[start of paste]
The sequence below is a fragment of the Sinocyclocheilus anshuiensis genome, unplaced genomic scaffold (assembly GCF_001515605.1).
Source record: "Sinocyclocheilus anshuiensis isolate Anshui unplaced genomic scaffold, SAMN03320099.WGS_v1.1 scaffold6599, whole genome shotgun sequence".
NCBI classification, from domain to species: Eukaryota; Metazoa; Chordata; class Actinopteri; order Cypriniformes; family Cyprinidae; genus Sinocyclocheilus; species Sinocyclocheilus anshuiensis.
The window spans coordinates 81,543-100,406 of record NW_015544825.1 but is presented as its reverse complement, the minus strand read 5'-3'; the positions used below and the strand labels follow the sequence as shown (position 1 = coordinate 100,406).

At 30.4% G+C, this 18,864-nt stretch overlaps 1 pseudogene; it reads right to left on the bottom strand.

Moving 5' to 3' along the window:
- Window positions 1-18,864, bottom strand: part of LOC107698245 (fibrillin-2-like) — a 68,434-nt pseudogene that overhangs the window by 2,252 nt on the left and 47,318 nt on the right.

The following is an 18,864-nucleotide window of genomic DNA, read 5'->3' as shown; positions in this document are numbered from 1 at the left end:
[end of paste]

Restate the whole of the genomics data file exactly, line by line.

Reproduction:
The sequence below is a fragment of the Sinocyclocheilus anshuiensis genome, unplaced genomic scaffold (assembly GCF_001515605.1).
Source record: "Sinocyclocheilus anshuiensis isolate Anshui unplaced genomic scaffold, SAMN03320099.WGS_v1.1 scaffold6599, whole genome shotgun sequence".
NCBI classification, from domain to species: Eukaryota; Metazoa; Chordata; class Actinopteri; order Cypriniformes; family Cyprinidae; genus Sinocyclocheilus; species Sinocyclocheilus anshuiensis.
The window spans coordinates 81,543-100,406 of record NW_015544825.1 but is presented as its reverse complement, the minus strand read 5'-3'; the positions used below and the strand labels follow the sequence as shown (position 1 = coordinate 100,406).

At 30.4% G+C, this 18,864-nt stretch overlaps 1 pseudogene; it reads right to left on the bottom strand.

Moving 5' to 3' along the window:
- Window positions 1-18,864, bottom strand: part of LOC107698245 (fibrillin-2-like) — a 68,434-nt pseudogene that overhangs the window by 2,252 nt on the left and 47,318 nt on the right.

The following is an 18,864-nucleotide window of genomic DNA, read 5'->3' as shown; positions in this document are numbered from 1 at the left end: